On the surface, Unfinished Song plays like one of those sappy Lifetime movies you turn off when granny falls asleep in front of the TV. Grumpy old Arthur Harris (Terence Stamp) bitches about taking his wife Marion (Vanessa Redgrave) to choir practice. She’s dying of cancer for pity’s sake. Arthur thinks Marion should stay home and forget she has a life, including a grown son (Christopher Eccleston) and a granddaughter (Orla Hill). Instead, Marion soldiers on at old-biddy rehearsals run by Elizabeth (Gemma Arterton), a young hottie wasting her nights teaching retirees to rock out to Salt’N’Pepa’s “Let’s Talk About Sex.” What – you were expecting Kanye and Yeezus? Unfinished Song is Glee for seniors living in the hope of making it to nationals.
Hold the cringes. Written and directed by Paul Andrew Williams, Unfinised Song is better than Glee, way better. Nobody on that painfully-dying series has the talent of Stamp, 74, and Redgrave, 76, two acting legends who could breathe creative helium into anything, including this corpse of a script. Back in 1967, at the height of their youth and beauty, Stamp and Redgrave almost teamed in the film version of Camelot. But the singing scared off Stamp and Richard Harris played the warbling King Arthur. Hearing Stamp sing here, you can regret that decision right along with him. His voice, raised in song for Marion on Billy Joel’s “Lullabye (Goodnight, My Angel)” beautifully blends lightness and gravity. One caveat: fans of Stamp as the evil General Zod in the Christopher Reeve Superman movies (“Kneel before Zod!”) may never recover.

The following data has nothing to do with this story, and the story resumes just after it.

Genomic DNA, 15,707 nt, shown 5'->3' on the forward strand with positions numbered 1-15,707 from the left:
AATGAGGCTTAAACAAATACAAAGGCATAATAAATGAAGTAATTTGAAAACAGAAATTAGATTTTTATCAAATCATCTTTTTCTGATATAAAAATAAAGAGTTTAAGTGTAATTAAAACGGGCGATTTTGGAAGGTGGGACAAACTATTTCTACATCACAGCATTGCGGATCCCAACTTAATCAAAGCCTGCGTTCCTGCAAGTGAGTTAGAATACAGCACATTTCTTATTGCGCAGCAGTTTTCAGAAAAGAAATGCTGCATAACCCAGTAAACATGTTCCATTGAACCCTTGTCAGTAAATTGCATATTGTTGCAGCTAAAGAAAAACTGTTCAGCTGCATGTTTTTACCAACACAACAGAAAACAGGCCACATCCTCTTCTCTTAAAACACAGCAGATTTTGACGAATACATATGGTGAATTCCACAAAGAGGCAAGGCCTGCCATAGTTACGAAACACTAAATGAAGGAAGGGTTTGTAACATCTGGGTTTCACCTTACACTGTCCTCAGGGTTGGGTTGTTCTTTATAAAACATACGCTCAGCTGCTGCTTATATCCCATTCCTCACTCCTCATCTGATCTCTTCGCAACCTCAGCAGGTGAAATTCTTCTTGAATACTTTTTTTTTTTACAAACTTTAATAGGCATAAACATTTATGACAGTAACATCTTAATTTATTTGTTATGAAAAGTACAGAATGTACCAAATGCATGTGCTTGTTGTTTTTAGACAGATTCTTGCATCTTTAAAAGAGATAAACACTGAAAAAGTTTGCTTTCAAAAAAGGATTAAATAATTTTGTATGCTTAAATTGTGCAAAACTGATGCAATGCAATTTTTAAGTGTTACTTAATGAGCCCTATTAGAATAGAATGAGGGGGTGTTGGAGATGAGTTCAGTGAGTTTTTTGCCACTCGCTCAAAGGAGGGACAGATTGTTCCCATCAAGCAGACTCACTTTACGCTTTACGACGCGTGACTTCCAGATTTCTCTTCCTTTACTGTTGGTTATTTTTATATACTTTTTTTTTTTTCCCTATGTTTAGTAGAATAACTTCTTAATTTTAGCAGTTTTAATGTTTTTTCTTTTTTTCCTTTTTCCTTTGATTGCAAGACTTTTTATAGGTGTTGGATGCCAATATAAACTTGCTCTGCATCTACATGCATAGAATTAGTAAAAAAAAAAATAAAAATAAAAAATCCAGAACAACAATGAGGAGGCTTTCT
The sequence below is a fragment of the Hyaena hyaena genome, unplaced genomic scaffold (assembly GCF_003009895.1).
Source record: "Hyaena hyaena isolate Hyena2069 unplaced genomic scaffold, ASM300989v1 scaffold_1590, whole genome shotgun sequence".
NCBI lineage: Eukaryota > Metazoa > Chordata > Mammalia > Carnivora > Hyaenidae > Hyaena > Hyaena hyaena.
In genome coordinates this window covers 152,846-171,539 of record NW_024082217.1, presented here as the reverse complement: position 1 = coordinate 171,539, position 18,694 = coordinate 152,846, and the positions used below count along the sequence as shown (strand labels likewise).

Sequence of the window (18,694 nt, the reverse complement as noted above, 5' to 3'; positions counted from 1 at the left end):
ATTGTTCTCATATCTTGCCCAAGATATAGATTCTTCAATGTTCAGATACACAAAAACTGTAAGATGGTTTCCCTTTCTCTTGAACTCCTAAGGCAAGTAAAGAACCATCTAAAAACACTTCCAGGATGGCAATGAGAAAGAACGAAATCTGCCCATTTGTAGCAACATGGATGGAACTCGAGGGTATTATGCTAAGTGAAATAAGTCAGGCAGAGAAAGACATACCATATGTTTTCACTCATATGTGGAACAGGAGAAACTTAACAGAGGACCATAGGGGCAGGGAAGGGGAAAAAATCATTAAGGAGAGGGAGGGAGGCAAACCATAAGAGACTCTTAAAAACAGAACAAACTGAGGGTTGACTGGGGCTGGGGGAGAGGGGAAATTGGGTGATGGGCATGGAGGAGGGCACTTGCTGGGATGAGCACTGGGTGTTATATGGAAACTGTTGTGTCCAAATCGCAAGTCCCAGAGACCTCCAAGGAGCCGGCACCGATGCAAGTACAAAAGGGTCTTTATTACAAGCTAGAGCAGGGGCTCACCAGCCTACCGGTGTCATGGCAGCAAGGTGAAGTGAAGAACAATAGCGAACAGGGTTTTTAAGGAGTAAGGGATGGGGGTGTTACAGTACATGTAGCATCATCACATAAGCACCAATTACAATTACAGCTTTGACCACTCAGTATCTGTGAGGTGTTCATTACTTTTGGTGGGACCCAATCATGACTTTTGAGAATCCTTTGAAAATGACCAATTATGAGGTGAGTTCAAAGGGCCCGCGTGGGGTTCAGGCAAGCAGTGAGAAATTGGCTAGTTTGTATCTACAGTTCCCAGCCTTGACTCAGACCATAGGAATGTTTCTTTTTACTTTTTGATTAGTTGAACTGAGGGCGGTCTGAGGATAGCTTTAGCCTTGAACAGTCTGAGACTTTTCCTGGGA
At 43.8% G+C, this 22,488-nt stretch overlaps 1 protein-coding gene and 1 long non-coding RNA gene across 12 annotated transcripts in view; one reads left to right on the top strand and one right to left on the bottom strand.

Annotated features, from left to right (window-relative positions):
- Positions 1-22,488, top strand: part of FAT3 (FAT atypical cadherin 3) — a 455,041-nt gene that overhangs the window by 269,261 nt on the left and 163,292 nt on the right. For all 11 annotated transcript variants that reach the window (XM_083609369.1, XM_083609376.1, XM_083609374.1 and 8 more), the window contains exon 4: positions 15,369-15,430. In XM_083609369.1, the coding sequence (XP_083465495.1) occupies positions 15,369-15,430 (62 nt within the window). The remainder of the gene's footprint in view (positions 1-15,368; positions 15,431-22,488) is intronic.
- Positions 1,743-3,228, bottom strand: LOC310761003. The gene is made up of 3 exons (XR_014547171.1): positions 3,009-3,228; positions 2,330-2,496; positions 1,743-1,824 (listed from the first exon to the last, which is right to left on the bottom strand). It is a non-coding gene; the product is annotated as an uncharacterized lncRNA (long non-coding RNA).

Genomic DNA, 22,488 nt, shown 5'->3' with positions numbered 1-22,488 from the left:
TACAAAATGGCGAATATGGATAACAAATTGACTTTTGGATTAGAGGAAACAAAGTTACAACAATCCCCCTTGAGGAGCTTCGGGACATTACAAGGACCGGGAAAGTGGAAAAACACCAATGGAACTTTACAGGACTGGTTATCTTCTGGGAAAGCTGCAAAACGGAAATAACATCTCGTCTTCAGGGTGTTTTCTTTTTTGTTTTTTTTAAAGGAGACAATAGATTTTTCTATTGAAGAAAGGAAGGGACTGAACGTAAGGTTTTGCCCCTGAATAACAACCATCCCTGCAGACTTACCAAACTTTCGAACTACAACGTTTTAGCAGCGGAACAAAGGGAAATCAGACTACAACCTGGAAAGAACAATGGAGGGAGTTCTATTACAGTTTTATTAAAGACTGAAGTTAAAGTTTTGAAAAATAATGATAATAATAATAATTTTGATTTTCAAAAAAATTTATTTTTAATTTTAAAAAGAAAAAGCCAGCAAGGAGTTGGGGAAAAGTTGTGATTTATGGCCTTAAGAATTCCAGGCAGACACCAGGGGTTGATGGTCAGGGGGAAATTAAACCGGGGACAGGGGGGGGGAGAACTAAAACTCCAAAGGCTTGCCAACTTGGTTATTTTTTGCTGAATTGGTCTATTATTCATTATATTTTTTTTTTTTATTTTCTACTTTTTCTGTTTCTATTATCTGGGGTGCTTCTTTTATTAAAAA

No matter. Stamp’s award-caliber performance as a closed-off man on the brink of turning into stone is a miracle of subtlety and feeling. This is acting of the highest order. Redgrave partners him superbly, bringing warmth and nurturing humor to a role she refuses to play for easy tears. Still, her version Cyndi Lauper’s “True Colors” will choke you up. What Stamp and Redgrave really accomplish here is to paint a portrait of a long marriage without resorting to flashbacks or expository dialogue. It’s in every look and gesture. In the film, a comment is made about the power of a voice being not in technique but in the journey it took to get there. Stamp and Redgrave and living embodiments of that philosophy. Just sit back and behold.